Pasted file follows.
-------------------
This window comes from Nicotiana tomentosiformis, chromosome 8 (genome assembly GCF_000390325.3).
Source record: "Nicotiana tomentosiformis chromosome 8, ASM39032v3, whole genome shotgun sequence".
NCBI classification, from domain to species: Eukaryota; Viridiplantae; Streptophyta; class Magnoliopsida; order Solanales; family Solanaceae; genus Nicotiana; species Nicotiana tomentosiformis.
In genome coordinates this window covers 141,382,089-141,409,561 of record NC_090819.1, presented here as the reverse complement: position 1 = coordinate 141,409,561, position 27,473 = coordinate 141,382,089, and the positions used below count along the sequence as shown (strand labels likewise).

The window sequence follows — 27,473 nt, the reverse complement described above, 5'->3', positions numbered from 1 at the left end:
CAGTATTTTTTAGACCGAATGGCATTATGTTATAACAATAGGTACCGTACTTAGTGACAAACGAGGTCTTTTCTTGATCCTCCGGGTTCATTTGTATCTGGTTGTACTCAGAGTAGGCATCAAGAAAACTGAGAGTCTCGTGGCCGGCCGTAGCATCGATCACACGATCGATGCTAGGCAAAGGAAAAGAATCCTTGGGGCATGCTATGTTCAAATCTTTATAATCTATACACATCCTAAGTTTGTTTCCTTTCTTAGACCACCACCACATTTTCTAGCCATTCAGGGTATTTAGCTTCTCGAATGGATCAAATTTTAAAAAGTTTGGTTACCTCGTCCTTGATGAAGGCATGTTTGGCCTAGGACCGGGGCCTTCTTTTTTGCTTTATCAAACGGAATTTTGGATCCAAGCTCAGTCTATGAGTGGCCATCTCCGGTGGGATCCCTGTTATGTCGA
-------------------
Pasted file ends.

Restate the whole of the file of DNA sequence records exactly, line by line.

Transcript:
This window comes from Nicotiana tomentosiformis, chromosome 8 (genome assembly GCF_000390325.3).
Source record: "Nicotiana tomentosiformis chromosome 8, ASM39032v3, whole genome shotgun sequence".
NCBI classification, from domain to species: Eukaryota; Viridiplantae; Streptophyta; class Magnoliopsida; order Solanales; family Solanaceae; genus Nicotiana; species Nicotiana tomentosiformis.
In genome coordinates this window covers 141,382,089-141,409,561 of record NC_090819.1, presented here as the reverse complement: position 1 = coordinate 141,409,561, position 27,473 = coordinate 141,382,089, and the positions used below count along the sequence as shown (strand labels likewise).

The window sequence follows — 27,473 nt, the reverse complement described above, 5'->3', positions numbered from 1 at the left end:
CAGTATTTTTTAGACCGAATGGCATTATGTTATAACAATAGGTACCGTACTTAGTGACAAACGAGGTCTTTTCTTGATCCTCCGGGTTCATTTGTATCTGGTTGTACTCAGAGTAGGCATCAAGAAAACTGAGAGTCTCGTGGCCGGCCGTAGCATCGATCACACGATCGATGCTAGGCAAAGGAAAAGAATCCTTGGGGCATGCTATGTTCAAATCTTTATAATCTATACACATCCTAAGTTTGTTTCCTTTCTTAGACCACCACCACATTTTCTAGCCATTCAGGGTATTTAGCTTCTCGAATGGATCAAATTTTAAAAAGTTTGGTTACCTCGTCCTTGATGAAGGCATGTTTGGCCTAGGACCGGGGCCTTCTTTTTTGCTTTATCAAACGGAATTTTGGATCCAAGCTCAGTCTATGAGTGGCCATCTCCGGTGGGATCCCTGTTATGTCGA